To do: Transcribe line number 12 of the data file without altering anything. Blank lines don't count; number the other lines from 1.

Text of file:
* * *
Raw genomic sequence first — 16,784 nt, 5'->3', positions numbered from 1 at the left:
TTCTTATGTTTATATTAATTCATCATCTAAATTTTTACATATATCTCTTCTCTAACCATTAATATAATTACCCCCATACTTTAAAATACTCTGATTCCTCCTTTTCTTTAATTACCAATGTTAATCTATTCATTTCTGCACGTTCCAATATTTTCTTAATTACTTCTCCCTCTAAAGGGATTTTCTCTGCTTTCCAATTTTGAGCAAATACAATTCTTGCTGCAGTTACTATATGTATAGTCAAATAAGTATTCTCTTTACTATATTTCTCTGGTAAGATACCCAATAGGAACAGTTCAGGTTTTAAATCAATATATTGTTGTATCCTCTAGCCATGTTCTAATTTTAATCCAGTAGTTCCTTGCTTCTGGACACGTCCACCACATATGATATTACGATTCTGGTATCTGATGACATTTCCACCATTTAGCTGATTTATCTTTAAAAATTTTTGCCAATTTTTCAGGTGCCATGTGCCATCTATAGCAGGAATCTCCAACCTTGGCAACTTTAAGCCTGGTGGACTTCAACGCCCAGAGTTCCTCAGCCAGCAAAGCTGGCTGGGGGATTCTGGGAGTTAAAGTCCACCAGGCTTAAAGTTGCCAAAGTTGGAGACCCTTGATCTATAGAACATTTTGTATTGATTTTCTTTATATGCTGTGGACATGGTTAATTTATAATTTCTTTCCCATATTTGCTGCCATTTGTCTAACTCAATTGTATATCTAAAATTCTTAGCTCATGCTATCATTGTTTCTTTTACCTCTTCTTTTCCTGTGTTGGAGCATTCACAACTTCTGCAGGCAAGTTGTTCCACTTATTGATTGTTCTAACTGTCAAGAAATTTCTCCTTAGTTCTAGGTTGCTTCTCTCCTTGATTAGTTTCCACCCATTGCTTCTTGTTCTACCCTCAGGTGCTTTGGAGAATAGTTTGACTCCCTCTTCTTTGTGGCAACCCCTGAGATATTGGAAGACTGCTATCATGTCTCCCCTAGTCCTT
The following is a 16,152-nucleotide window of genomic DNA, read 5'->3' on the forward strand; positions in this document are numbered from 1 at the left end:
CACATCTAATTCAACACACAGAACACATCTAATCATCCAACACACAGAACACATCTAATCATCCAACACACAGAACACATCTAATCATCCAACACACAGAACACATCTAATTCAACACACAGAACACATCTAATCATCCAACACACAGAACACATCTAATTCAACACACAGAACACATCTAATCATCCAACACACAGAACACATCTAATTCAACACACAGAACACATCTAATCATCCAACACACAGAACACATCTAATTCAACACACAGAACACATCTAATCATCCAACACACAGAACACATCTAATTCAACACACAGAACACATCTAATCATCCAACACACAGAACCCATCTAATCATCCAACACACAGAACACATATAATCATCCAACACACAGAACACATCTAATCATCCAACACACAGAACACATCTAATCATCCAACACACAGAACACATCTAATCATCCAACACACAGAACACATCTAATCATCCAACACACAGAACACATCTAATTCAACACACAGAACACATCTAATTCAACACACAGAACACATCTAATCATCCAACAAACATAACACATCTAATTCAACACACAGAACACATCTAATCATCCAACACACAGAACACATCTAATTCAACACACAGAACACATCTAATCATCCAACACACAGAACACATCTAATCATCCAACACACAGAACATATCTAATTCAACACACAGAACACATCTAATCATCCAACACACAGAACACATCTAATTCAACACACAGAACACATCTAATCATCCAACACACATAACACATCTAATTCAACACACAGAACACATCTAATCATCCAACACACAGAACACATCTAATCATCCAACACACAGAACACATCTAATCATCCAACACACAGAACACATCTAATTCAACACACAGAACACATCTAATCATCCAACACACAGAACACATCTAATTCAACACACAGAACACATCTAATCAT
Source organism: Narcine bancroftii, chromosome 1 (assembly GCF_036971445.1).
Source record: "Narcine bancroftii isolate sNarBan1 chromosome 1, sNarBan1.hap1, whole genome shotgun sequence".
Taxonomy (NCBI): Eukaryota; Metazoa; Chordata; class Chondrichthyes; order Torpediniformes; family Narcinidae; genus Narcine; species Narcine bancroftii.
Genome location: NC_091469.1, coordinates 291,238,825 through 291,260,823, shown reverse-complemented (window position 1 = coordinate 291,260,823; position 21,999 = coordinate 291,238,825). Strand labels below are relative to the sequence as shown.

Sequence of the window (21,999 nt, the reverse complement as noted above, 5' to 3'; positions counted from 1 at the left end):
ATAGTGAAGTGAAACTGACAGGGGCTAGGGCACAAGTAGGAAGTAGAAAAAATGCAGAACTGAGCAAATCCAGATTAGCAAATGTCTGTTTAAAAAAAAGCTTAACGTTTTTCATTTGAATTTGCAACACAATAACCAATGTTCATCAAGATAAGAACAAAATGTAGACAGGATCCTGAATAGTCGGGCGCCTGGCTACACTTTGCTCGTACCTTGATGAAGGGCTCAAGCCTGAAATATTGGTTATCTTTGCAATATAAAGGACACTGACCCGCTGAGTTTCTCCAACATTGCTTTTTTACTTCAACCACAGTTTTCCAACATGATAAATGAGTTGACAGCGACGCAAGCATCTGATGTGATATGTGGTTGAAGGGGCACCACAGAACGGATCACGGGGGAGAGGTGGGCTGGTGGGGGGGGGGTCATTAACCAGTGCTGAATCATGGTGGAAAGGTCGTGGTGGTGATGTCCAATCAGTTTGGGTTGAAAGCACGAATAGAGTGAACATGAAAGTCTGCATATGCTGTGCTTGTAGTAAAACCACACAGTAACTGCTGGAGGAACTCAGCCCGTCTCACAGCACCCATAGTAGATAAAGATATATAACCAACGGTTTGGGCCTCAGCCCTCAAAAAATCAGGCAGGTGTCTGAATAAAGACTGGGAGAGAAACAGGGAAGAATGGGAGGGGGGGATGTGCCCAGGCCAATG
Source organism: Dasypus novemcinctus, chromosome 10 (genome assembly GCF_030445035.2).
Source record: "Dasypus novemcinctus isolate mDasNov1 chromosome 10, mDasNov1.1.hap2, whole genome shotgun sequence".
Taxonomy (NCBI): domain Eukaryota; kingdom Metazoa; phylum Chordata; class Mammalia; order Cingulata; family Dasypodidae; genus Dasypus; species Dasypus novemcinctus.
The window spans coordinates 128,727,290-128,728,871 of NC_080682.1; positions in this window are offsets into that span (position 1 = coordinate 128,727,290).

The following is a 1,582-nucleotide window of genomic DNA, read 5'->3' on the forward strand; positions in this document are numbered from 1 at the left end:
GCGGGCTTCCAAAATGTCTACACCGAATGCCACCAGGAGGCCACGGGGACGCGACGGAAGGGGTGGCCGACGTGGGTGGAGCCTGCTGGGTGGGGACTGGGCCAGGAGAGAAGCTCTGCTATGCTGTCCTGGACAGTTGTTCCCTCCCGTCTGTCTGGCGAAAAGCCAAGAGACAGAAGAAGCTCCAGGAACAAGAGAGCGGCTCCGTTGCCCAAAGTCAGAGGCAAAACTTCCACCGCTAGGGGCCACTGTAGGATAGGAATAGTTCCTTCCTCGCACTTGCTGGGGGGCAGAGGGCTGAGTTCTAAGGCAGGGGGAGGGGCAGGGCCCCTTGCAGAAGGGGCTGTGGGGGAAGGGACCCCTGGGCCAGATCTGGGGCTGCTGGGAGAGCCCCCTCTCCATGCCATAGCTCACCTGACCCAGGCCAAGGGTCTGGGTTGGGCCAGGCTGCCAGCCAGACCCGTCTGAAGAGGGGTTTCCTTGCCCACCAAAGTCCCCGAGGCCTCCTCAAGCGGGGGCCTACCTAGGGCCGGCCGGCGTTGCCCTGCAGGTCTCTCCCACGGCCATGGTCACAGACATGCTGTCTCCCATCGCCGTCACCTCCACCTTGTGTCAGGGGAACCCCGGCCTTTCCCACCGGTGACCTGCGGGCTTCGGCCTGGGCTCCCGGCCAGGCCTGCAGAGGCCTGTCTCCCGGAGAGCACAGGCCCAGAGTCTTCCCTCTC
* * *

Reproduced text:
Source record: "Dasypus novemcinctus isolate mDasNov1 chromosome 10, mDasNov1.1.hap2, whole genome shotgun sequence".